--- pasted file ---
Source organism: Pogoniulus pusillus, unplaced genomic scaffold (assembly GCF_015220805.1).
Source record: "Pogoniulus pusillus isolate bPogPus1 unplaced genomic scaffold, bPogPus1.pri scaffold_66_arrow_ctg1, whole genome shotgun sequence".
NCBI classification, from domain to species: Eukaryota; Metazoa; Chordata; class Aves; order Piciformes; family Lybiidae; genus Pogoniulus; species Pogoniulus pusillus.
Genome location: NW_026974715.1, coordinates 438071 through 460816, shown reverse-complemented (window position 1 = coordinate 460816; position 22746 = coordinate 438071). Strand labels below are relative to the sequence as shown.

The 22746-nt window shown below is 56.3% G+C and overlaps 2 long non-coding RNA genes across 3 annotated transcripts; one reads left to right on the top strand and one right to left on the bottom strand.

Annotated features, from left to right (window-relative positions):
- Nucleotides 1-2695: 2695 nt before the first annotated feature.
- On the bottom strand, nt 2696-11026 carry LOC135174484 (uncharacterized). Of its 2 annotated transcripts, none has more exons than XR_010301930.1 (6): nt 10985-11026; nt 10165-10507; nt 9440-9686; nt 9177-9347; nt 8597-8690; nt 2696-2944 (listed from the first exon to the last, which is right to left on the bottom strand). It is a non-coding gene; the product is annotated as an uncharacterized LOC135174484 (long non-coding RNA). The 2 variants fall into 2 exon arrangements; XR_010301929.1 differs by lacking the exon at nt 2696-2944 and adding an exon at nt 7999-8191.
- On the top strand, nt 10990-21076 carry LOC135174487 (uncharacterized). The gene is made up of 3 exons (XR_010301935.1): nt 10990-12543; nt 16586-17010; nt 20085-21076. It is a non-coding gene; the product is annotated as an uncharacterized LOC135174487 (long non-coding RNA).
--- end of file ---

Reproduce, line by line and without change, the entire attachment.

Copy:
Source organism: Pogoniulus pusillus, unplaced genomic scaffold (assembly GCF_015220805.1).
Source record: "Pogoniulus pusillus isolate bPogPus1 unplaced genomic scaffold, bPogPus1.pri scaffold_66_arrow_ctg1, whole genome shotgun sequence".
NCBI classification, from domain to species: Eukaryota; Metazoa; Chordata; class Aves; order Piciformes; family Lybiidae; genus Pogoniulus; species Pogoniulus pusillus.
Genome location: NW_026974715.1, coordinates 438071 through 460816, shown reverse-complemented (window position 1 = coordinate 460816; position 22746 = coordinate 438071). Strand labels below are relative to the sequence as shown.

The 22746-nt window shown below is 56.3% G+C and overlaps 2 long non-coding RNA genes across 3 annotated transcripts; one reads left to right on the top strand and one right to left on the bottom strand.

Annotated features, from left to right (window-relative positions):
- Nucleotides 1-2695: 2695 nt before the first annotated feature.
- On the bottom strand, nt 2696-11026 carry LOC135174484 (uncharacterized). Of its 2 annotated transcripts, none has more exons than XR_010301930.1 (6): nt 10985-11026; nt 10165-10507; nt 9440-9686; nt 9177-9347; nt 8597-8690; nt 2696-2944 (listed from the first exon to the last, which is right to left on the bottom strand). It is a non-coding gene; the product is annotated as an uncharacterized LOC135174484 (long non-coding RNA). The 2 variants fall into 2 exon arrangements; XR_010301929.1 differs by lacking the exon at nt 2696-2944 and adding an exon at nt 7999-8191.
- On the top strand, nt 10990-21076 carry LOC135174487 (uncharacterized). The gene is made up of 3 exons (XR_010301935.1): nt 10990-12543; nt 16586-17010; nt 20085-21076. It is a non-coding gene; the product is annotated as an uncharacterized LOC135174487 (long non-coding RNA).